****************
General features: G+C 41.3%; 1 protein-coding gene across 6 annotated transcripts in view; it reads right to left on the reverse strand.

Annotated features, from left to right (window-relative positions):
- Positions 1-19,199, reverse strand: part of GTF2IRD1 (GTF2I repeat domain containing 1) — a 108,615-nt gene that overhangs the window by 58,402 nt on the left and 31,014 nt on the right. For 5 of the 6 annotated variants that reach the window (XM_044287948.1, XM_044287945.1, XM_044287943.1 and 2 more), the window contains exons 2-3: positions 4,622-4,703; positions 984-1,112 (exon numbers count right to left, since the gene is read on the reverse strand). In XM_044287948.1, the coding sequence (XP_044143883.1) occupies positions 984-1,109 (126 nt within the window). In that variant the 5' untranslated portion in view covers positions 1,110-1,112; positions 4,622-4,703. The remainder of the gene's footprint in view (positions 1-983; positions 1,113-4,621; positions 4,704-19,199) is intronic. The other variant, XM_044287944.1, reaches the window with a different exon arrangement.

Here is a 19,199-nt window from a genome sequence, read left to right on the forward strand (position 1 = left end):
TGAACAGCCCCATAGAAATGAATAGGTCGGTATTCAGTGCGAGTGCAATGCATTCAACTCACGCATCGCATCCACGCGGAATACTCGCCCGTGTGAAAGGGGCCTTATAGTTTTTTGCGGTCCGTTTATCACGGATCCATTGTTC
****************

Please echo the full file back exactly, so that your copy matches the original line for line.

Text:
General features: G+C 41.3%; 1 protein-coding gene across 6 annotated transcripts in view; it reads right to left on the reverse strand.

Annotated features, from left to right (window-relative positions):
- Positions 1-19,199, reverse strand: part of GTF2IRD1 (GTF2I repeat domain containing 1) — a 108,615-nt gene that overhangs the window by 58,402 nt on the left and 31,014 nt on the right. For 5 of the 6 annotated variants that reach the window (XM_044287948.1, XM_044287945.1, XM_044287943.1 and 2 more), the window contains exons 2-3: positions 4,622-4,703; positions 984-1,112 (exon numbers count right to left, since the gene is read on the reverse strand). In XM_044287948.1, the coding sequence (XP_044143883.1) occupies positions 984-1,109 (126 nt within the window). In that variant the 5' untranslated portion in view covers positions 1,110-1,112; positions 4,622-4,703. The remainder of the gene's footprint in view (positions 1-983; positions 1,113-4,621; positions 4,704-19,199) is intronic. The other variant, XM_044287944.1, reaches the window with a different exon arrangement.

Here is a 19,199-nt window from a genome sequence, read left to right on the forward strand (position 1 = left end):
TGAACAGCCCCATAGAAATGAATAGGTCGGTATTCAGTGCGAGTGCAATGCATTCAACTCACGCATCGCATCCACGCGGAATACTCGCCCGTGTGAAAGGGGCCTTATAGTTTTTTGCGGTCCGTTTATCACGGATCCATTGTTC